1939 U.S. Navy Hydrographic Office Chart of the Aleutian Islands and the North Pacific

No. 5050, Strategic Plotting Chart No. 4. - Main View

1939 U.S. Navy Hydrographic Office Chart of the Aleutian Islands and the North Pacific


Manuscript notations reference a pre-WWII Navy War College war game.


No. 5050, Strategic Plotting Chart No. 4.
  1939 (dated)     32.75 x 49 in (83.185 x 124.46 cm)     1 : 3400000


This is a 1939 U.S. Navy Hydrographic Office chart of the Aleutian Islands and the North Pacific, with WWII Era manuscript annotations. Coverage extends from Siberia, Sakhalin, and northern Japan to Bristol Bay and southwestern Alaska.
War Games
Colored blue and orange and written in blue ink, these notations likely reference a war game undertaken by cadets at the U.S. Naval War College in 1940 or 1941. Our research indicates that cadets in both classes participated in war games in the Aleutian Islands early in the academic year.
The War Game
Unfortunately we have been unable to directly link this piece to any specific exercise. Its use of blue and orange strongly suggests that it was part of a training exercise, because 'Orange' was the code name set aside for Japan in the U.S. Navy from just after World War I and 'Blue' was meant to denote American forces. Using this logic as a baseline, this likely means that the 'Orange Northern Raiding Force' identified in Kuluk Bay, Adak Island, was the Japanese force attacking the Aleutian Islands in this iteration of the Aleutian Islands war game. The American base at Dutch Harbor (the only base in the Aleutians until the Japanese occupied Attu and Kiska in June 1942) and Dolgoi Harbor were most likely meant to be the targets. Now, from here the specifics of the war game become more unclear. Four rendezvous points are colored orange and progress northwest through the Pacific. Since they are colored orange, the rendezvous points were likely meant for the Orange force, but it is unclear if they progress from 'A' to 'E' away from the Aleutians, or from 'E' to 'A' toward the Aleutians.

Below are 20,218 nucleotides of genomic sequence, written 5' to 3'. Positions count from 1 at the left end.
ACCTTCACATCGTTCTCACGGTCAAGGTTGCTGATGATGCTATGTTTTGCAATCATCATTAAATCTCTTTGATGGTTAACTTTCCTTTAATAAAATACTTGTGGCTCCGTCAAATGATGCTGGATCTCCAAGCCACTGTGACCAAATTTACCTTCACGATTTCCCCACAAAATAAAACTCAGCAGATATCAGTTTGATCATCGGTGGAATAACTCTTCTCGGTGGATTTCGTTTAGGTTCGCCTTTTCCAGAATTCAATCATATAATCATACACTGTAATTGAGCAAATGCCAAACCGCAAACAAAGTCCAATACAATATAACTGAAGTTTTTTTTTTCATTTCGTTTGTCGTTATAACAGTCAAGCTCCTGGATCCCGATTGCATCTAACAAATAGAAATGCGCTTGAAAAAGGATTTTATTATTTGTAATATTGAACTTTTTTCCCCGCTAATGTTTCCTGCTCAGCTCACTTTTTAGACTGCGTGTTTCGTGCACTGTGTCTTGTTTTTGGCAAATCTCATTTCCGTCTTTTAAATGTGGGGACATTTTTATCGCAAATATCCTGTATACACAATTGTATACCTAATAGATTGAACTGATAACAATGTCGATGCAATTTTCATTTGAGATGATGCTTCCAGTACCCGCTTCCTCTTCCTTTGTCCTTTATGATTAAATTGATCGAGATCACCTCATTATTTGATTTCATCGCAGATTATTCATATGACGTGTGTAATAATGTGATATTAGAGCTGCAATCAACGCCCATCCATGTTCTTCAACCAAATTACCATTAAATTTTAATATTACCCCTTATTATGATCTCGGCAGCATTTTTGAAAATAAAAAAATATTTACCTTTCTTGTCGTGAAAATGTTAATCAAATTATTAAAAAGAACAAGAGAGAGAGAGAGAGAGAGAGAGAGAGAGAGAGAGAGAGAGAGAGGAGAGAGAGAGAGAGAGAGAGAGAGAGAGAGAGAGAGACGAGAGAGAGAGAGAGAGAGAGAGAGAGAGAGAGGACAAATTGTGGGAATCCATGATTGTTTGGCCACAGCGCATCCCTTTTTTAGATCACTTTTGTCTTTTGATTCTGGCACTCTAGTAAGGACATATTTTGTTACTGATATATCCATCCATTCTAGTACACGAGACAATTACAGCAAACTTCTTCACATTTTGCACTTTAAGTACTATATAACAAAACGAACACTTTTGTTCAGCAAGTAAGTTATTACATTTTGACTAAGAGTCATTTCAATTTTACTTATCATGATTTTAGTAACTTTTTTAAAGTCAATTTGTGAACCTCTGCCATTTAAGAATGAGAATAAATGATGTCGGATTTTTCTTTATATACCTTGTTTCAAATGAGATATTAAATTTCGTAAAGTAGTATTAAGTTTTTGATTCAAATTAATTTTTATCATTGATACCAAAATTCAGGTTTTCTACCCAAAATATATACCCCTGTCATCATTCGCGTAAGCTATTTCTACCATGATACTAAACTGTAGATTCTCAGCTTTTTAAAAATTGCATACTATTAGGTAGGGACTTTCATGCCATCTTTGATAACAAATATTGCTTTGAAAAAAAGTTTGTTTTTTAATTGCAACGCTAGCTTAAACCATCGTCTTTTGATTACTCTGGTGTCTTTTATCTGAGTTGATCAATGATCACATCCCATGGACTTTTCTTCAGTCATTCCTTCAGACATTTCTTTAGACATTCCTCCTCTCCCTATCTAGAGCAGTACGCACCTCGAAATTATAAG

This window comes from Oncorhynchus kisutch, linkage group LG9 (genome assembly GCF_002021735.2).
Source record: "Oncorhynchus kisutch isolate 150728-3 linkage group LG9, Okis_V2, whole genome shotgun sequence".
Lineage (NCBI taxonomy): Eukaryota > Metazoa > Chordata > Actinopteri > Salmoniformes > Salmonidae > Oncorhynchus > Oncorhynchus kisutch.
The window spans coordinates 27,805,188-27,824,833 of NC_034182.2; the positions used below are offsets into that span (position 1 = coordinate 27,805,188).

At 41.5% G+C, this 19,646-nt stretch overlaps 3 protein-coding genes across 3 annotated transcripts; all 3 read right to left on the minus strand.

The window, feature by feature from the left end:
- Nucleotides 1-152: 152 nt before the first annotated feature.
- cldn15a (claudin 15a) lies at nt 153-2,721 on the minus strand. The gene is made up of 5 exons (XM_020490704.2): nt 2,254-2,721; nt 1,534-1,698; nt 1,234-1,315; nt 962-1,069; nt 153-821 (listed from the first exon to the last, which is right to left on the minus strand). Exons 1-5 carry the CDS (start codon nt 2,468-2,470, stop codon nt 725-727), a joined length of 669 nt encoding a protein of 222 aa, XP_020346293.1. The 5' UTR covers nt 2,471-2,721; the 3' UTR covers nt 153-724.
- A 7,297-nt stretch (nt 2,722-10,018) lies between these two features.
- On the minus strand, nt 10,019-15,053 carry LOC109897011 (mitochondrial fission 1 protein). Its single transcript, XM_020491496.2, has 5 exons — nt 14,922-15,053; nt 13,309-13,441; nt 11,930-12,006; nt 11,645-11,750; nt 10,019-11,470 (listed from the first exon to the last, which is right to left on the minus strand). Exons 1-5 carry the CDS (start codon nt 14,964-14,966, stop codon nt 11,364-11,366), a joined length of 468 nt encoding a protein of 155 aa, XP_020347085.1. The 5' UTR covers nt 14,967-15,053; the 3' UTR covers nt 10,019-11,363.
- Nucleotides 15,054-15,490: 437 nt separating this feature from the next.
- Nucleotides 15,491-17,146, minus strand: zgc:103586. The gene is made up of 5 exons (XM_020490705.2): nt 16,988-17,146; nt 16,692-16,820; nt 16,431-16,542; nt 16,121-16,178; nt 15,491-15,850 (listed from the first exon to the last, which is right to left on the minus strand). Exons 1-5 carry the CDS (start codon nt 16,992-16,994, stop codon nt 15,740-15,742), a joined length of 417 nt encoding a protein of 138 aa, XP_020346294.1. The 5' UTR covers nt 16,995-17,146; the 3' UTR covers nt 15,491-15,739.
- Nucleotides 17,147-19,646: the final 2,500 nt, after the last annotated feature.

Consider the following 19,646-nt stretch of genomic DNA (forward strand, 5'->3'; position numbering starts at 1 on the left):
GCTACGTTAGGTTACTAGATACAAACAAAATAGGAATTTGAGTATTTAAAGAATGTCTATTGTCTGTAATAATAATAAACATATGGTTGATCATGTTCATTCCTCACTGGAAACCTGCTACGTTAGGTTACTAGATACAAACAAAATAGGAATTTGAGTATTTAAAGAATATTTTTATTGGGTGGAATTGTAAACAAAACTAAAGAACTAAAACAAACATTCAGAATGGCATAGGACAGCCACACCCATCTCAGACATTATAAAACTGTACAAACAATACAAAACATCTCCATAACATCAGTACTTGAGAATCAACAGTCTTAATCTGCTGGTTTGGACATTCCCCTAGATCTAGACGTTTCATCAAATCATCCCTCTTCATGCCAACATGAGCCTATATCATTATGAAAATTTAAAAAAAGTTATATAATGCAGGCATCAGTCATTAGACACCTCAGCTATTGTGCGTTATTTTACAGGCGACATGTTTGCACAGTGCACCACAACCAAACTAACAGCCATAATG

Publication History and Census
This map was created and published by the U.S. Navy Hydrographic Office in August 1939 and bears manuscript notations written by an unknown hand that likely reference a U.S. Naval War College war game from 1940 or 1941. This is the only known cataloged example of this chart and the additional manuscript notations make it a truly rare find.


United States Hydrographic Office (1866 - 1962) was a brach of he U.S. Navy that prepared and published maps, charts, and nautical books to aid in navigation. Before the establishment of the Hydrographic Office in 1866, U.S. navigators were almost entirely dependent on British charts. There had been a few private enterprises that had prepared and published charts, but none had been able to do so profitably. The Office was established 'for the improvement of the means of navigating safely the vessels of the Navy and of the mercantile marine, by providing, under the authority of the Secretary of the Navy, accurate and cheap nautical charts, sailing directions, navigators, and manuals of instructions for the use of all vessels of the United States, and for the benefit and use of navigators generally.' This way the Navy Department could furnish navy and merchant ships with charts illustrating the results of surveys and explorations undertaken by naval officers. The charts were priced to cover the cost of paper and printing alone, not preparation. Its main objective was to survey foreign coasts, as the Coast and Geodetic Surveys were responsible for surveying domestic waters. The Hydrographic Office was transferred from the Department of the Navy to the Department of Defense in 1949 and was replaced by the Naval Oceanographic Office in 1962. More by this mapmaker...


Good. Soiling. Manuscript notations. Closed tears extending two-and-one-quarter (2.25) inches into printed area from left margin professionally repaired on verso. Right side trimmed past border.